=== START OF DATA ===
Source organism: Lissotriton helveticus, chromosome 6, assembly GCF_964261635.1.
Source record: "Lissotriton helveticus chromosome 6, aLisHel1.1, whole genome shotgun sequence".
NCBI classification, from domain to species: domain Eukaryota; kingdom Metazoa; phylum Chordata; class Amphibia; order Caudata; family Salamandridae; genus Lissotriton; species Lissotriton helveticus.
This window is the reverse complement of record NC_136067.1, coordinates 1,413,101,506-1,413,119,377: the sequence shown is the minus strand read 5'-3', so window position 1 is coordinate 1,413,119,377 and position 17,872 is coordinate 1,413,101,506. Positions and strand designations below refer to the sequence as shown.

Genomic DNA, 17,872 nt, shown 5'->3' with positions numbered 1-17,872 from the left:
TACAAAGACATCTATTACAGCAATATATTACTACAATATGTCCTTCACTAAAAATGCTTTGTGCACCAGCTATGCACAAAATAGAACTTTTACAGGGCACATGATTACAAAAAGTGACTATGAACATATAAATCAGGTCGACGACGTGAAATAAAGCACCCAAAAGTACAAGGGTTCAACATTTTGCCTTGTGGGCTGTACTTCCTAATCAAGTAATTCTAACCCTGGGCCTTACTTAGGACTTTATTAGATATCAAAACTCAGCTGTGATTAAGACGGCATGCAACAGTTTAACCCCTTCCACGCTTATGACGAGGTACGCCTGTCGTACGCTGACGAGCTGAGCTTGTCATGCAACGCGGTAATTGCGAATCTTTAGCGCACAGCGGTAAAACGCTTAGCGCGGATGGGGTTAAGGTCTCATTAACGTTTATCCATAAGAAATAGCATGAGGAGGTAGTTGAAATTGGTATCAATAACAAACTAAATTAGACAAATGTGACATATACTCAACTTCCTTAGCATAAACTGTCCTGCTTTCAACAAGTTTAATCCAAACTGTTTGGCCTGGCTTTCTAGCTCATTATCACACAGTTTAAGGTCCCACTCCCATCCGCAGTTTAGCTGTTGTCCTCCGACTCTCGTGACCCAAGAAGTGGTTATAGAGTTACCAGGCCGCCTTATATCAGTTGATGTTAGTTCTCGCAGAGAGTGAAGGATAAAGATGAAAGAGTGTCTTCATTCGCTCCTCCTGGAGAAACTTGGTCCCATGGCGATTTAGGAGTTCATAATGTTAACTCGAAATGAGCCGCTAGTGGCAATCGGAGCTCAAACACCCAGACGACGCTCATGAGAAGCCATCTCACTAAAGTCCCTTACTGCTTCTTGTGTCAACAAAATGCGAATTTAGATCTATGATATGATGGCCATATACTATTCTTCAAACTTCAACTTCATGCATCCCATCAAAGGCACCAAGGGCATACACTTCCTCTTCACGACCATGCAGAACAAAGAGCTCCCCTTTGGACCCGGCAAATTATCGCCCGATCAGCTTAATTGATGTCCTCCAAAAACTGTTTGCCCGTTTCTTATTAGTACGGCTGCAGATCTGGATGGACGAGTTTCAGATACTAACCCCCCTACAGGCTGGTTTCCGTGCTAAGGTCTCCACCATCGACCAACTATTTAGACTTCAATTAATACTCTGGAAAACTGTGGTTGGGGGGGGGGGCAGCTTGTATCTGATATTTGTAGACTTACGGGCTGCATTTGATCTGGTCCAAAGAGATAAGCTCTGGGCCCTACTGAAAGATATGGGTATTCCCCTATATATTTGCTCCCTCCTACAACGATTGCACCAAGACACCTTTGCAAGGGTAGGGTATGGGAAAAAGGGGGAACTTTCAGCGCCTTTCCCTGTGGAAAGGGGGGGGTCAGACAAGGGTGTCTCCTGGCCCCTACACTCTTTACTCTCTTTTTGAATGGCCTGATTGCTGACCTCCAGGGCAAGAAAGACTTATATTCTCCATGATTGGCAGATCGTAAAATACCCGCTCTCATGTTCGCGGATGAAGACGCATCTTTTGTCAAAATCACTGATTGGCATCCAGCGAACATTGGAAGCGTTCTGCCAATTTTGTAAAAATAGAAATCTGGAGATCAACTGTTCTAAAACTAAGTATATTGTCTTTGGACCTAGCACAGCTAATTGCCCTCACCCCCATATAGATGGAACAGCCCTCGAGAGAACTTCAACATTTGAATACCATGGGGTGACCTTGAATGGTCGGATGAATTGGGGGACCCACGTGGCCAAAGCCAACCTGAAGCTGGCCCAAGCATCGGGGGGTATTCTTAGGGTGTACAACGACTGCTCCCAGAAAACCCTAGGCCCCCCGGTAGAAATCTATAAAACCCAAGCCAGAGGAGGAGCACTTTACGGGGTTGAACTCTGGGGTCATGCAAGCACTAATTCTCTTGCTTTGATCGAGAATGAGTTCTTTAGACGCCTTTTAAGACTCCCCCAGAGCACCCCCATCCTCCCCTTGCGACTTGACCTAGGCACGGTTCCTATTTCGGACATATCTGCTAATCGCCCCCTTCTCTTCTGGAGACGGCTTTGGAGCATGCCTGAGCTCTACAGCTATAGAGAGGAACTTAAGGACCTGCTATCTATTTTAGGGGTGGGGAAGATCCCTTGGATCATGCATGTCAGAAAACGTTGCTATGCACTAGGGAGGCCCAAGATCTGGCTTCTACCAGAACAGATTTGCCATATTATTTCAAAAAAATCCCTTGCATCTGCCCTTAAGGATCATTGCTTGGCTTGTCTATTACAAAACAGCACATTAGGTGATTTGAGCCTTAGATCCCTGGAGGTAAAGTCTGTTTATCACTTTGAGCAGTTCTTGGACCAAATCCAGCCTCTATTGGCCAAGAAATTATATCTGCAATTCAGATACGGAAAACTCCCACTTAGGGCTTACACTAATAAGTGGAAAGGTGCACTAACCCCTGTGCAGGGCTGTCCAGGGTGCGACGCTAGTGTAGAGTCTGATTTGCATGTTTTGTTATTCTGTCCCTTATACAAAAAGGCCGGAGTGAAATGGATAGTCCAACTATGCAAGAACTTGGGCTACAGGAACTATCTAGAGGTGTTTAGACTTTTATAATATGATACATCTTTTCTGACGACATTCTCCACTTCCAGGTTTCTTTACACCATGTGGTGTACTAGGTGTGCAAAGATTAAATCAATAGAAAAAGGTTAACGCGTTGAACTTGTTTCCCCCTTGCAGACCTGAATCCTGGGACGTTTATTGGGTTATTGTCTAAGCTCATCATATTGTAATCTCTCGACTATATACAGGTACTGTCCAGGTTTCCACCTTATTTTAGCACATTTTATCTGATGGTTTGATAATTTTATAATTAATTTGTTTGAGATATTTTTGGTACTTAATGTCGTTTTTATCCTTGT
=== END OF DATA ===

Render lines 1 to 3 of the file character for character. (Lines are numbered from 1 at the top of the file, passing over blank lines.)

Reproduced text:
Source organism: Lissotriton helveticus, chromosome 6, assembly GCF_964261635.1.
Source record: "Lissotriton helveticus chromosome 6, aLisHel1.1, whole genome shotgun sequence".
NCBI classification, from domain to species: domain Eukaryota; kingdom Metazoa; phylum Chordata; class Amphibia; order Caudata; family Salamandridae; genus Lissotriton; species Lissotriton helveticus.